On Monday, 23 November, there was a concelebration of the Divine Liturgy with Metropolitan Volodymyr in the Trapeznaya Temple of the Kyiv Caves Lavra. The title of this Temple shows us that a century ago, when the monastery had a very large monastic population, it was in this Temple that the daily meals of the brotherhood were taken. The reason for serving on this day was to celebrate the 74th birthday of Metropolitan Volodymyr. It began with the greeting of the metropolitan at 0900 hrs, as usual. Most of the Holy Synod of Ukraine were present, with the addition of Archbishop Hilarion and me. It was Archbishop Hilarion who gave the homily on this occasion. At the conclusion of the Liturgy, we were able to give His Beatitude the Canadian Archdiocesan Medal-and-Award of Saint Tikhon. Because Metropolitan Voldymyr is a collector of writings by and about Taras Shevchenko, we presented to him two copies of his works, published in Ukrainian in Canada in 1952.

After taking dinner briefly at the brotherhood trapeza, we drove again to the site of the future Holy Resurrection Cathedral. With the serving of a moleben, Metropolitan Volodymyr blessed the Press-centre, and this before the Wonder-working Icon of the Theotokos of Pochaiv, which had been brought there by Archbishop Vladimir. It was a blessing once again to be able to venerate this holy icon. There were present in this hall many displays by local ecclesiastical artisans. There was then offered a programme of entertainment by children and youths. During this programme, His Beatitude sat to one side, and people took the opportunity to approach him, to take the blessing, and to be photographed with him. He is much beloved. In discussing the site with Metropolitan Onouphry and Archbishop Mark, I understood that the government had made a public demonstration of giving the property to the Church. However, the property is in an industrial area, with only a small resident population nearby ; and the Kyiv government is also demanding US $2,000,000.00 from the Church for the clearance of the scrub-trees on this land. The Church in Ukraine faces many challenges.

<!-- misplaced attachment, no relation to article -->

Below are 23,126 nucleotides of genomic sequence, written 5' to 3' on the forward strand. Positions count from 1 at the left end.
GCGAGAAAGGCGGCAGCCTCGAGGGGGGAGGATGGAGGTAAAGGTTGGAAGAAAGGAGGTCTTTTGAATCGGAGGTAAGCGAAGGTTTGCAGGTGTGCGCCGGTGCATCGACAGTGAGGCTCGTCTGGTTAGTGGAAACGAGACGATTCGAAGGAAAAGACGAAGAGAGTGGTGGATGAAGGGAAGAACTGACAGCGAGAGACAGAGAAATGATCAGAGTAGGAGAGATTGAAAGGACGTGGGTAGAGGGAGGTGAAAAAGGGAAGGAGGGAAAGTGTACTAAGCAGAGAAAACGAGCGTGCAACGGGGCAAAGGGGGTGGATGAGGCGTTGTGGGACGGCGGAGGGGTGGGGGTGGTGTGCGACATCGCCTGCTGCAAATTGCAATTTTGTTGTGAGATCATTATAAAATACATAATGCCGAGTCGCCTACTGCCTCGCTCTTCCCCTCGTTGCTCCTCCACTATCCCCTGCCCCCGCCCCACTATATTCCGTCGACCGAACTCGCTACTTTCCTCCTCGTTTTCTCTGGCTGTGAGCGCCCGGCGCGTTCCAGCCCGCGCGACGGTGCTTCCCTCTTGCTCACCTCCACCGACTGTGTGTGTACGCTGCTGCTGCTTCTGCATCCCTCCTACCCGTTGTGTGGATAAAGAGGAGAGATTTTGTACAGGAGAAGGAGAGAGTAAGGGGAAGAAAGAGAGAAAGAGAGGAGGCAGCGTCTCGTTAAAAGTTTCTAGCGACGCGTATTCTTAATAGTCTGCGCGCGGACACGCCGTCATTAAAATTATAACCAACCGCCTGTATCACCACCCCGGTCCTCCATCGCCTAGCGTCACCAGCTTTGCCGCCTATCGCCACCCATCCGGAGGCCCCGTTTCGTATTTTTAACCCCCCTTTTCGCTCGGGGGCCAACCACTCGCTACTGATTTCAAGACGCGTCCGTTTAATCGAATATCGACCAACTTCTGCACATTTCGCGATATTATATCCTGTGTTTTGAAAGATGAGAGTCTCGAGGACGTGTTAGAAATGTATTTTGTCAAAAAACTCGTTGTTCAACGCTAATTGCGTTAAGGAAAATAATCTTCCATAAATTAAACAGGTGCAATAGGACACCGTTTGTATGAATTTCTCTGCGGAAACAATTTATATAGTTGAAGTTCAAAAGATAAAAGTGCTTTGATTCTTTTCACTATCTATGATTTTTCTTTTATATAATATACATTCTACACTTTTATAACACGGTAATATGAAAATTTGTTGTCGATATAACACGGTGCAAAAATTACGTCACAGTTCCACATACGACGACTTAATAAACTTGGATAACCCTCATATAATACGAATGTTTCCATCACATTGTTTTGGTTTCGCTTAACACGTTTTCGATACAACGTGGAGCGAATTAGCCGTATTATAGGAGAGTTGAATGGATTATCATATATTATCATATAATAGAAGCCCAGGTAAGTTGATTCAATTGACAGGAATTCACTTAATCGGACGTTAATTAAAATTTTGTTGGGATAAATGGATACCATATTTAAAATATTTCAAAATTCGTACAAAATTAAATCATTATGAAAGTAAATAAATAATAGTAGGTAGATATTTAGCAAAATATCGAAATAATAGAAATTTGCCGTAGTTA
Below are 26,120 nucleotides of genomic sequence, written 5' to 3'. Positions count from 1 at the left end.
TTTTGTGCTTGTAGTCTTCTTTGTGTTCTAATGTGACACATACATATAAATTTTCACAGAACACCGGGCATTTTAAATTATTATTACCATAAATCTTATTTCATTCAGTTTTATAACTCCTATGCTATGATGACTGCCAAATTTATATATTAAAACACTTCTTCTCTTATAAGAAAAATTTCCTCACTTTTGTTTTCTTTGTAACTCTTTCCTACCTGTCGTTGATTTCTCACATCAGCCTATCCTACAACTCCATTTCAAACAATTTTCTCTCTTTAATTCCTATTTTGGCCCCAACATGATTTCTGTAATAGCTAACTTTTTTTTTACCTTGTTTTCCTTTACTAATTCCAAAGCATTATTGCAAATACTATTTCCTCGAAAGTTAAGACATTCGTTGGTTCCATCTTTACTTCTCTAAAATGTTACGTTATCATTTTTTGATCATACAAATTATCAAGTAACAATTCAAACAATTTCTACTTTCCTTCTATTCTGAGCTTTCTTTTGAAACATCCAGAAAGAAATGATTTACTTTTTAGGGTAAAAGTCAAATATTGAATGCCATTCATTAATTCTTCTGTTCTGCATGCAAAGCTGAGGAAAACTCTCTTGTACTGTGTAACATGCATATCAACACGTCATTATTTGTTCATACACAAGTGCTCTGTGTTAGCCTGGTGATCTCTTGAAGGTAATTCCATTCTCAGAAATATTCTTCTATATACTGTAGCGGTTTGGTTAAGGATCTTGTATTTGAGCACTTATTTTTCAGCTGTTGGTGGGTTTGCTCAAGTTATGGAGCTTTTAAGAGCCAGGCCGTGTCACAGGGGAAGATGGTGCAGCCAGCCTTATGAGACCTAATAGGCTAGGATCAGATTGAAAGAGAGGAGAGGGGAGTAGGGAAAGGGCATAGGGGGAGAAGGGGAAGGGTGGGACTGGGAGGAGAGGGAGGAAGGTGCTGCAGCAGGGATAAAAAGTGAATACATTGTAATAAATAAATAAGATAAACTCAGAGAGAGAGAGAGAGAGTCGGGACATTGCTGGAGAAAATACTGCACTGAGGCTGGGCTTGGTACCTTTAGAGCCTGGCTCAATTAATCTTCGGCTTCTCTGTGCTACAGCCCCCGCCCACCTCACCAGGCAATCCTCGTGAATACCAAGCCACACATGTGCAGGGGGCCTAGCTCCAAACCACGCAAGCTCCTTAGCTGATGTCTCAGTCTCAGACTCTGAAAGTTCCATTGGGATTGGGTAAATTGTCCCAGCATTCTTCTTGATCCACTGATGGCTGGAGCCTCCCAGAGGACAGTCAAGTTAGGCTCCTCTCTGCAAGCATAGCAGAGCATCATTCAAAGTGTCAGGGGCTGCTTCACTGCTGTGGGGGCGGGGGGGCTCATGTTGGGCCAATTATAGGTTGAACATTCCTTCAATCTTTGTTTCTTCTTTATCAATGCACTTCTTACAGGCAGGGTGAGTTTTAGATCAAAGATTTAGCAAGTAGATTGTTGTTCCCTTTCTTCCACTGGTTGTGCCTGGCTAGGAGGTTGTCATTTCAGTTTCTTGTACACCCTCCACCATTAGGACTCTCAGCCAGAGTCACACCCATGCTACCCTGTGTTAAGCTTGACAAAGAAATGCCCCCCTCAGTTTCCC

After returning to the Lavra for a short time, we were driven to a concert-hall in the city, where a performance of Archbishop Hilarion’s Oratorio, The Passion According to Matthew was given in honour of Metropolitan Volodymyr. It was also the first performance of this work in Ukraine. At the end, Archbishop Hilarion’s work received strong applause, and he was quickly surrounded by many of the audience. Beyond my own favourable reaction to the oratorio as music (which includes many liturgical melodic references), I am additionally impressed by its presentation, because I can see how this music can be a vehicle for basic catechesis as well. The oratorio presents the Passion of Christ with both Scriptural and liturgical texts, and it includes a meditation on the events. The style reminds one of Bach to some extent. After this, there was again time to eat, and then it was time to retire.

On Tuesday, 24 November, I was not able to do anything active for some hours, because I had awoken with a badly irritated (allergic) eye. The condition improved significantly later on, when Protodeacon Nazari found some anti-allergic eye-drops at a nearby pharmacy. The day offered the others an opportunity to visit in the Lavra, and to attend to necessary matters. After dinner at the brotherhood trapeza, and being invited by several bishops to visit their dioceses, we began preparations for departure. However, on this day, there was a Seasonal Session of the Holy Synod of the Ukrainian Orthodox Church, and the ending time was not able to be predicted. Therefore, we talked and we prepared, and then we waited at the metropolitanate for the ending of the session, and for Metropolitan Onouphry to be ready. Because there were elections of bishops on this day, there was extra time required, and it passed into supper-time. Therefore, the nuns offered us a meal in the general dining-room for daily use by staff and visitors to the Metropolitan’s Residence. Upon the completion of the Session (at 1800 hrs), we had the opportunity to speak, in the central entrance, with Metropolitan Onouphry, Archbishop Mark, and then with Archbishop Hilarion, as he entered to speak with Metropolitan Volodymyr. After the talking, we began our departure by car westwards towards Chernivtsi, and in due course we managed to pass through the full Kyiv rush-hour. We arrived finally in Chernivtsi at 0230 hrs, and we were able to sleep for some time after that. Father Oleg Kirillov and I stayed at the metropolitanate, and Protodeacon Nazari stayed with his family.